Jan 06 12:10
Kent Robertson--where are you located? I built the 21' tri Ulua that I have written
up here in the archives. I'm planning on decking the hull or going with a 3.5"
cockpit freeboard extension to make it a bit more weatherproof. As it is now,
it tends to take on a bit of water from boat wakes. How is yours performing? Did
you go with the planned sail rig? Shoot me an email at dstgean at geneva304 dot
org if you see this. Dan
Ostlind 17 Dec 05 14:22
What if you could skip the ritual of having huge sail power along with the business
of excessive wetted area in order to provide a planing hull in the first place?
What if you could get planing speeds from a slender, multihull style hull and
not give away the potential for paddling a light, low drag boat when there's no
I'm just about to provide an article to Chuck that addresses that scenario. If
you drop me an email, I'll send you a sneak-peak of the Tribe boat of the future.
tom drake 16 Dec 05 06:42
Chris, I'm always interested in your designs. I am currently constructing a S&G
hybrid tri for the Everglades Challenge. Already looking ahead to the next boat,
I am considering planing hulls. I'm thinking of straying from a boat "balanced"
for both sailing and rowing and favoring the sailing side. Have you looked at
how much flat bottom on the stern half of your boat you would need to plane the
hull in reasonable winds?? And how much that would degrade rowing/paddling performance?
Ostlind 15 Dec 05 08:39
Gosh, thanks for the great comments, guys.
When I draw-up a new boat and put it out in front of folks, I just never know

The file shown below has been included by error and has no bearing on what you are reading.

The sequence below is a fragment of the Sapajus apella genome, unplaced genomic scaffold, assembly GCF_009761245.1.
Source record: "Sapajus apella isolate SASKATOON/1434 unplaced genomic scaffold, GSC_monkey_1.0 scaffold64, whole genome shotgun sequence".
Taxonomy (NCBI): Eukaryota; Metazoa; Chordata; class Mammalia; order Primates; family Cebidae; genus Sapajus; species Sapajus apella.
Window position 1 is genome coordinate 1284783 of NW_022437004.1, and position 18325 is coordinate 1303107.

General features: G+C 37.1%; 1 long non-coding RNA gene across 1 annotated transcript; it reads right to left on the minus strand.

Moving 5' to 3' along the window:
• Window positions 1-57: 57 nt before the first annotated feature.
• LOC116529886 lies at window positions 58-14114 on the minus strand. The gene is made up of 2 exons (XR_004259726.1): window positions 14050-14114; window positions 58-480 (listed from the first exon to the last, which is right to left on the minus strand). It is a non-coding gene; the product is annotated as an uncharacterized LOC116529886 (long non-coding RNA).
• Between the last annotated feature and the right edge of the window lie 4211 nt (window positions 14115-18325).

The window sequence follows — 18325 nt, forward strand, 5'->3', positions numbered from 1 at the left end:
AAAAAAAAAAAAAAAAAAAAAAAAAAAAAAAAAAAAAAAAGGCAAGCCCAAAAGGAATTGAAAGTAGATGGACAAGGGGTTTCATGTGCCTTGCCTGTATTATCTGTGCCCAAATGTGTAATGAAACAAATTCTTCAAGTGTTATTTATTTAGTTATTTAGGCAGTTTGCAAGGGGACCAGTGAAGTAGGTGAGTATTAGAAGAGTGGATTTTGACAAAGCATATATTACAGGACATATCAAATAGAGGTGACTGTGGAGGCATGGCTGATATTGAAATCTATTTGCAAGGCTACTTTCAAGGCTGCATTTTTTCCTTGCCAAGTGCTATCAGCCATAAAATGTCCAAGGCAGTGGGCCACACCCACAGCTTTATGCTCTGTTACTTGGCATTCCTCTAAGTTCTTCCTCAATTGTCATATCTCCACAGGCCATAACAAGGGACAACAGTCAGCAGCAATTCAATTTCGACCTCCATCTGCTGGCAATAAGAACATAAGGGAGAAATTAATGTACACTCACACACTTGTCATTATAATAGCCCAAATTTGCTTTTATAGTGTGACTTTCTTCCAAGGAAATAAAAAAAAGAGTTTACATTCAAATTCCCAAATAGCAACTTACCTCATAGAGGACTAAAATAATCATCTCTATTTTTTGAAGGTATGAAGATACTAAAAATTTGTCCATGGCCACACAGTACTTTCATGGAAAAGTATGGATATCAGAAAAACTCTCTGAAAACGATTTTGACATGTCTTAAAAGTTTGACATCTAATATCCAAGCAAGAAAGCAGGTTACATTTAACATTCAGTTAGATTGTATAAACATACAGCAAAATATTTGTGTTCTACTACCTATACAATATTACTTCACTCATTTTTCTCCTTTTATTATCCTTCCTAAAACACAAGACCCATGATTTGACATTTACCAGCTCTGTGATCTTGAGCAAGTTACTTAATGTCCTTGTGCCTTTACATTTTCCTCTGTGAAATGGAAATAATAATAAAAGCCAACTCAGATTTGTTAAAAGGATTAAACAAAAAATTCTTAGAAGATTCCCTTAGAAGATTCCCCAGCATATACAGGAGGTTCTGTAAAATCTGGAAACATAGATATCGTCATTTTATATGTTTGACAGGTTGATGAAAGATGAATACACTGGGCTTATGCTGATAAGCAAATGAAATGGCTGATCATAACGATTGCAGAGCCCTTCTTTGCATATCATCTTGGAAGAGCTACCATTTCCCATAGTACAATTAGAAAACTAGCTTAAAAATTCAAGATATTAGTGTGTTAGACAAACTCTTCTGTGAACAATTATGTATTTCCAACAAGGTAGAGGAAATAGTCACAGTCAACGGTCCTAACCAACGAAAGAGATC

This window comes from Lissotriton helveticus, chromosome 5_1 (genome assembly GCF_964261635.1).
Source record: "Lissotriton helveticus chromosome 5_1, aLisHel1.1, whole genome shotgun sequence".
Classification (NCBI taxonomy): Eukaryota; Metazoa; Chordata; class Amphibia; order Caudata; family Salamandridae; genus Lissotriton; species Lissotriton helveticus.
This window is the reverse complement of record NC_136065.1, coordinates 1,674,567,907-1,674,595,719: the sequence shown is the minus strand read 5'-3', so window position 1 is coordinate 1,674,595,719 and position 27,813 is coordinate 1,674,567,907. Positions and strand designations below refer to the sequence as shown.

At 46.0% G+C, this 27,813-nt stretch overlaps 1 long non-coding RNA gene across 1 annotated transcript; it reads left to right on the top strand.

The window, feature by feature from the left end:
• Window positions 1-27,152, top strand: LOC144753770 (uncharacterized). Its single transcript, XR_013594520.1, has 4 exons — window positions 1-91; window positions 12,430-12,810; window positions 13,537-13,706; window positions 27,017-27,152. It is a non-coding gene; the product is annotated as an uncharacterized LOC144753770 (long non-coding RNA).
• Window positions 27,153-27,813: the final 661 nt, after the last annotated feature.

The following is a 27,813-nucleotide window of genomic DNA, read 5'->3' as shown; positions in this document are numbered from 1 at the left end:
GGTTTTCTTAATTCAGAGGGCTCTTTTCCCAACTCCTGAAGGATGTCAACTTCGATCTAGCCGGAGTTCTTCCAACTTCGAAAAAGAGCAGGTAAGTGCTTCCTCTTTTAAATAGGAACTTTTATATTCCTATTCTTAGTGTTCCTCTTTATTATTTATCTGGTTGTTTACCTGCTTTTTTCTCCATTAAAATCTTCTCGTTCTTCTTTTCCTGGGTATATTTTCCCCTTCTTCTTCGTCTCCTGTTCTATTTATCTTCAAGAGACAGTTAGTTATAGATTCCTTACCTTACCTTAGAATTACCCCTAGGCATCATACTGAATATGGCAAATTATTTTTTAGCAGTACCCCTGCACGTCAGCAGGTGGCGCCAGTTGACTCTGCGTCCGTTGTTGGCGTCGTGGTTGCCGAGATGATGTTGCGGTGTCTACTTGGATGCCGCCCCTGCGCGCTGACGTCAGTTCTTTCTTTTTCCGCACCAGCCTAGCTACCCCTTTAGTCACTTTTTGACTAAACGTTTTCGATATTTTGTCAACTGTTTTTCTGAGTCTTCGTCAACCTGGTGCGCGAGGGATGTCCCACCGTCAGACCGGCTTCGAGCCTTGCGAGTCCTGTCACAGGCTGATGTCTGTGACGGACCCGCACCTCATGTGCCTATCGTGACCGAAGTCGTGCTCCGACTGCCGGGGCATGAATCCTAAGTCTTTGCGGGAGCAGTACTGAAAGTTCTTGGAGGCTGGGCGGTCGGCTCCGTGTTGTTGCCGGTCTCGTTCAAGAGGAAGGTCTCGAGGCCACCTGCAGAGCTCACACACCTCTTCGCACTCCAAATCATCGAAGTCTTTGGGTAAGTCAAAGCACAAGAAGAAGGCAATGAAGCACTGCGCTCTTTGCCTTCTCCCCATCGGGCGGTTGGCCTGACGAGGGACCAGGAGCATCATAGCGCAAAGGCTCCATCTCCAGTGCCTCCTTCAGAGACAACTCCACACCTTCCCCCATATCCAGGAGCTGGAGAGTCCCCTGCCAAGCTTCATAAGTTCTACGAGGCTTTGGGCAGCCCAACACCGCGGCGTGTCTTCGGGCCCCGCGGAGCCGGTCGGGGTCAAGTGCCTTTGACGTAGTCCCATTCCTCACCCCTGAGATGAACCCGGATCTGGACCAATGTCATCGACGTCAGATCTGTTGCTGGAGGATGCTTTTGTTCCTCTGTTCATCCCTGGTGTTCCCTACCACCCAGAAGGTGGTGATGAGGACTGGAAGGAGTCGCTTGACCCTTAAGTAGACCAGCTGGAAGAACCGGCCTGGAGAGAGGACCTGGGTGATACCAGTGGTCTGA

if other boaters are going to find real value in my vision. To be perfectly honest,
I sometimes don't care as I'm answering a personal desire.
The vast majority of the cases, though, are about trying to create a boat design
that will work well for a group of folks who share my enthusiasm for being out
on the water.
I'm always trying to draw boats that will work well, be cost effective to build
and are easily doable for the average guy who is like me.
Kent Robertson 14 Dec 05 20:09
Looks good, Chris. I've built the Gary Dierking design Ulua at 18 ft. It's fast
and fun to sail and paddle, though not really of volume enough to do long-range
expeditions like yours. Gary has a great site about a very spartan expedition
around New Zealand. https://web.media.mit.edu/%7Etim/pix/2004_nz/nz_canoe.html
Here's Gary's website https://homepages.paradise.net.nz/garyd/ulua.html
Another great resource is Nick Beck of Holopuni Canoes. https://www.holopunicanoes.com
I'd bet that either or both of them would give you a very experienced critique
of your new design.
Scott Calman 14 Dec 05 11:57
I recently read Keep it Moving, the Baja by canoe By Valerie Fons. She was Verlen
Kruger's partner for his trip from Los Angeles to Yuma via Cabo San Lucas. An
interesting read. Every time they "Catamaraned" the boats I would cringe as all
I could think about was the incredible forces that must have been put on the beam
mounts. The boats survived it fine though. Your design seams infinately better
for a trip[ like that.
Kellan Hatch 14 Dec 05 10:05
As someone who already sails a decked-canoe trimaran I think the XCR is a very
exciting design. I hope readers will appreciate the amazing potential of a boat
like this. Great work, Chris!
Evan Hardman 14 Dec 05 08:28
Looks fun! Get it built. I may be in Salt Lake later this winter and maybe could
come and see it.